Monday, 21 December 2015

The Nigerian State and the many Ishaya Adamu Maiyaki’s

The Nigerian State and the many Ishaya Adamu Maiyaki’s

Ishaya Adamu Maiyaki (aka Nagode) was buried yesterday at the cemetery in Ungwar Boro, a suburb on the southern end of Kaduna metropolis.
He met his sudden death on Sunday, the 1st of October, at about 8:45pm. He had closed from work, at Grand Motel in Barnawa where he worked as a janitor, that night and picked a bus going to Sabon Tasha from the bridge by Danbo International School junction, just before the First Bank Kakuri roundabout. He alighted at the Tati Motel bus-stop in Sabo and probably thought to walk the rest of his way home at Ungwar Boro, or perhaps walk to a point convenient enough for him to pick a tricycle to commute the short distance. We would never know. But no sooner than he began moving, a car came from behind and shoveled him off the ground, sending him swirling in the air before landing on the tarmac, crashing his left temple on a kerb. He died instantly. His remains were deposited that night at the St Gerard’s Catholic Hospital mortuary.
The car that hit Ishaya was driven by a group of youngsters, high on alcohol and God-knows-what other drugs. They were what you may refer to as a real and present danger on our roads to other road users. To boot, by the following day, Monday afternoon, when Ishaya’s relatives went to dig his grave, those same youngsters were spotted in the cemetery premises “highing” away on marijuana and other stuff no one can tell. They were unremorseful. They were not arrested even though the police impounded their vehicle.
I had known Ishaya all my life. We all lived and grew up in the same quarter, the Sabon Gari end of Tudu Wada, Kaduna. They lived on Manchock Street, their house an eye view from the famous Kwanar Mai-shayi. He was older than I. He earned the nickname “Nagode” from his footballing days in the Eighties while he was playing for his school team, Maimuna Gwarzo Government Day Secondary School, Tudun Wada, from where he finished in 1984. He was a skillful and pacey left winger and whenever any of his teammates laid a very good pass his way, he screamed “Nagode!”, hence earning the sobriquet. He also played for the local amateur team, Amo, which later became junior UNTL, and participated in state amateur leagues. He was also the Choirmaster of his Church, Hossana Baptist Church, down their Manchock Street home at that time.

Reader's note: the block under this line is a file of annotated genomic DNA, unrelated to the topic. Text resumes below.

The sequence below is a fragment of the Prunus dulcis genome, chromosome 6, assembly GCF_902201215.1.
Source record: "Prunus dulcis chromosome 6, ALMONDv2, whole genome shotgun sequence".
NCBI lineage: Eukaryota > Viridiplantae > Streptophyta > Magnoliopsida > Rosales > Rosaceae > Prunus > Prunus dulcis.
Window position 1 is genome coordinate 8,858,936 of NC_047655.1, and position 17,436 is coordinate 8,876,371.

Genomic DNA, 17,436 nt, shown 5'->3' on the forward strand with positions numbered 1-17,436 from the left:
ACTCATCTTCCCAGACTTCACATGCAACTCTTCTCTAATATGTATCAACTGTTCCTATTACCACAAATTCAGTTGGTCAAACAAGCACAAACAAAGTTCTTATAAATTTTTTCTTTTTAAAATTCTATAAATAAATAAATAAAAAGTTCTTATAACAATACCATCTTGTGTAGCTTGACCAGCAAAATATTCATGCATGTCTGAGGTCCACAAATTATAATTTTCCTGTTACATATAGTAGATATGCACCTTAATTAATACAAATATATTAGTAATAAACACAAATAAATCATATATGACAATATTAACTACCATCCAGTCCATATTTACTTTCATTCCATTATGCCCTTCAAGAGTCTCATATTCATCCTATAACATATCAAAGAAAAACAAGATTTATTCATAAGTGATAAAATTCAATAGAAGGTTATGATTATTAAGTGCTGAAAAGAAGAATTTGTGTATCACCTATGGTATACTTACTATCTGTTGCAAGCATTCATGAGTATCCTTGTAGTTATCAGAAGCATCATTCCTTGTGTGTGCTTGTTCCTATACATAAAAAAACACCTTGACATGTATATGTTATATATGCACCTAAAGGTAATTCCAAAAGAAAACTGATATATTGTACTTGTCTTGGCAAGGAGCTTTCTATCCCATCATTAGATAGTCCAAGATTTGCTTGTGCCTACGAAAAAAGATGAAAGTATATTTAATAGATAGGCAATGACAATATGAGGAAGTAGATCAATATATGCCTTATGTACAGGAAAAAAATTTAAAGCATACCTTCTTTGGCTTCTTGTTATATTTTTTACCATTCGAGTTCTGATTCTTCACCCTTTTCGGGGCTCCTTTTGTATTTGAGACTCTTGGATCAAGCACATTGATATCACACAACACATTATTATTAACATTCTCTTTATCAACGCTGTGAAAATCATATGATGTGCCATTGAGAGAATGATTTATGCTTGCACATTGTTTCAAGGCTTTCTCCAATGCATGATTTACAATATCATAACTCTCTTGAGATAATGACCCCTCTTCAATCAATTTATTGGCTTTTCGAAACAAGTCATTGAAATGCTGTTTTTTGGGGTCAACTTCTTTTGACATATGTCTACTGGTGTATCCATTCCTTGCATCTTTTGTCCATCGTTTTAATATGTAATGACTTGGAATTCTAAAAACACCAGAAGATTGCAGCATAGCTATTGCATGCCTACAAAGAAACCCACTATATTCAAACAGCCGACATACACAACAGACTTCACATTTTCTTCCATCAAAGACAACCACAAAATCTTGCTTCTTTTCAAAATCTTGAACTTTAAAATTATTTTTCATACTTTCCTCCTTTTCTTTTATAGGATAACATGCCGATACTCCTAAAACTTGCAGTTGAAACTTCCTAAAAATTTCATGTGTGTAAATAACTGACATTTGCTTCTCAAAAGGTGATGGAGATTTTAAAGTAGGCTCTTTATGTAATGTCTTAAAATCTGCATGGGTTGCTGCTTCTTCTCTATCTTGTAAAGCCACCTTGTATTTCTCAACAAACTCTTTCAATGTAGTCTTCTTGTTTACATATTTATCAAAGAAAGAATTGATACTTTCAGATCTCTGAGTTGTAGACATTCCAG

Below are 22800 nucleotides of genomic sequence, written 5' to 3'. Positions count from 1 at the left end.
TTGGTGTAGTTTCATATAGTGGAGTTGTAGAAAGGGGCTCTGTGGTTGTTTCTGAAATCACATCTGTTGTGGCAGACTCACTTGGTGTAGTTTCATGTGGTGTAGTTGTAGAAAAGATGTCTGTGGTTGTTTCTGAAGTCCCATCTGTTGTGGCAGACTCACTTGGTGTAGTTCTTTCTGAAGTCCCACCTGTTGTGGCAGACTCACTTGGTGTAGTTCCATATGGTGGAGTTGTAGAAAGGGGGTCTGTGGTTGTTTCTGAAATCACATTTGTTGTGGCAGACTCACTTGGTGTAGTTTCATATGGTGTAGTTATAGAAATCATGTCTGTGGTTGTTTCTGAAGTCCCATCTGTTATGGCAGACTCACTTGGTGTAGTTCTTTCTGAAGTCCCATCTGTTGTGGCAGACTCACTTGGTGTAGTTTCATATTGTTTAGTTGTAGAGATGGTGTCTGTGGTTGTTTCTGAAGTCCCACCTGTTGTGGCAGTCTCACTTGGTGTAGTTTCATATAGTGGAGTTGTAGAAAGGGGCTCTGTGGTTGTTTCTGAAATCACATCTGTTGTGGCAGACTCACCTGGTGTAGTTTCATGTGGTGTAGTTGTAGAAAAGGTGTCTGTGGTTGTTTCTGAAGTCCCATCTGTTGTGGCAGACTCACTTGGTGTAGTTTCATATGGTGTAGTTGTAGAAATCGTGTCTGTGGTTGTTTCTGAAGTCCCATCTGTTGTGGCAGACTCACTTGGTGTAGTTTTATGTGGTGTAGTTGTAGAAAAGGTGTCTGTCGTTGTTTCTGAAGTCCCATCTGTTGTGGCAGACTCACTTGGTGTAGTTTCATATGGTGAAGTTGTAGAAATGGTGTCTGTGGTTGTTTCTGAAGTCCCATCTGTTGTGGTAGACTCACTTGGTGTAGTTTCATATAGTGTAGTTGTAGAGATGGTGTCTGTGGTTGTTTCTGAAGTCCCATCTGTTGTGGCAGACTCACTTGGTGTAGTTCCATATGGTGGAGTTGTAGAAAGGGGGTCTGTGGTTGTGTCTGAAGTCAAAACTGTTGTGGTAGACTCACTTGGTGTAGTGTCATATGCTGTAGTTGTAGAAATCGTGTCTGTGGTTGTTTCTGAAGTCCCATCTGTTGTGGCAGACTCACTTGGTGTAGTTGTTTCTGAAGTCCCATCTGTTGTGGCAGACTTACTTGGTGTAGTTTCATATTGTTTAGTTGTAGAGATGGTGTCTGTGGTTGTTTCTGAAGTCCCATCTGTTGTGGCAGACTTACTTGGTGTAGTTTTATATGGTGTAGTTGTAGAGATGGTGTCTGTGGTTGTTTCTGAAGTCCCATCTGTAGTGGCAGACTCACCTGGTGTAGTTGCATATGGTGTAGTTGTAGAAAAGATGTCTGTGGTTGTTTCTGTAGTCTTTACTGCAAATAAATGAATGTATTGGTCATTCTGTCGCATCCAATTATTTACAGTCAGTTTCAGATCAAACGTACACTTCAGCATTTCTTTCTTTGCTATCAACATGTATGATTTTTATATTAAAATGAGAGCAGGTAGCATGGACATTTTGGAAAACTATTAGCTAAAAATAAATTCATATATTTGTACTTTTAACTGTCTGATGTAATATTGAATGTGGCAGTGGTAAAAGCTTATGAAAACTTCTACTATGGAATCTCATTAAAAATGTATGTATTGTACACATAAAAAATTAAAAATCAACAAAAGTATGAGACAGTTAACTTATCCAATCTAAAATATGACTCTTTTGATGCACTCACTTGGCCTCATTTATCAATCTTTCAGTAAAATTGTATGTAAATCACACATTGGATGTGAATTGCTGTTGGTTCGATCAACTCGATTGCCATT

The fact, and truth, is that Ishaya is one of the very many ordinary Nigerians that die every day on our roads without the Nigerian state paying any heed. If one is availed with statistics of people that die annually in road mishaps – if many of those be referred to as mishaps – one will realize that they probably far outstrip the number of persons being killed by Boko Haram. It is no doubt good and needful that the state fights any insurgency to a stop, but is it only when people die in insurgencies that the state may stand up and fight for them?
As mentioned earlier, those stoned young men that killed Ishaya are walking free, and going about further abusing substances as usual, without being arrested much less prosecuted. This is despite the fact that there is usually a good level of police presence in that area. All the police can do is to impound the vehicle, as if the vehicle drove itself.
Whenever there is a plane crash we see investigations being carried out to the extent of bringing in foreign experts to help. That is when we get to know the names of the victims of crashes. That is when the Nigerian state refers to her deceased citizens by name. Can’t the state know her citizens by name in whatever circumstances? What does it take for the state to ensure that none of its citizens is left on the margins of society?
This government got elected using the change mantra. Things have for long gone adrift in the country. Indeed things must change and be quickly seen to be changing. All that needs being done is to make sure that organs of government charged with protecting Nigerians work. There is no reason why the police should not perform as basic a duty as arresting and prosecuting drunk murderers on our roads. What real investigation do they need to carry out before doing that?
Nigeria is one country where roads are built without walk-ways for pedestrians. Our cities keep getting crowded with both human and vehicular traffic, yet roads are being built without such facilities. City road are built without street lights, making them unsafe and insecure at night. Such little infrastructural provisions and systemic purgation are all that are required to begin to capture vast Nigerians in the social net, and they do not cost anywhere near waging campaigns against insurgencies, which are in themselves products of, amongst other things, people perceiving of being left behind by the state.
At 48 years of age, Ishaya left behind his wife and three children. He shall be greatly missed. May his soul rest in perfect peace; and may the Lord grant his family the fortitude to bear the loss.

BLUEPRINT Newspaper; Thur Nov. 5, 2015

1 comment:

  1. May his soul rest in perfect peace and I pray for God's comfort on us all. He'll be greatly missed.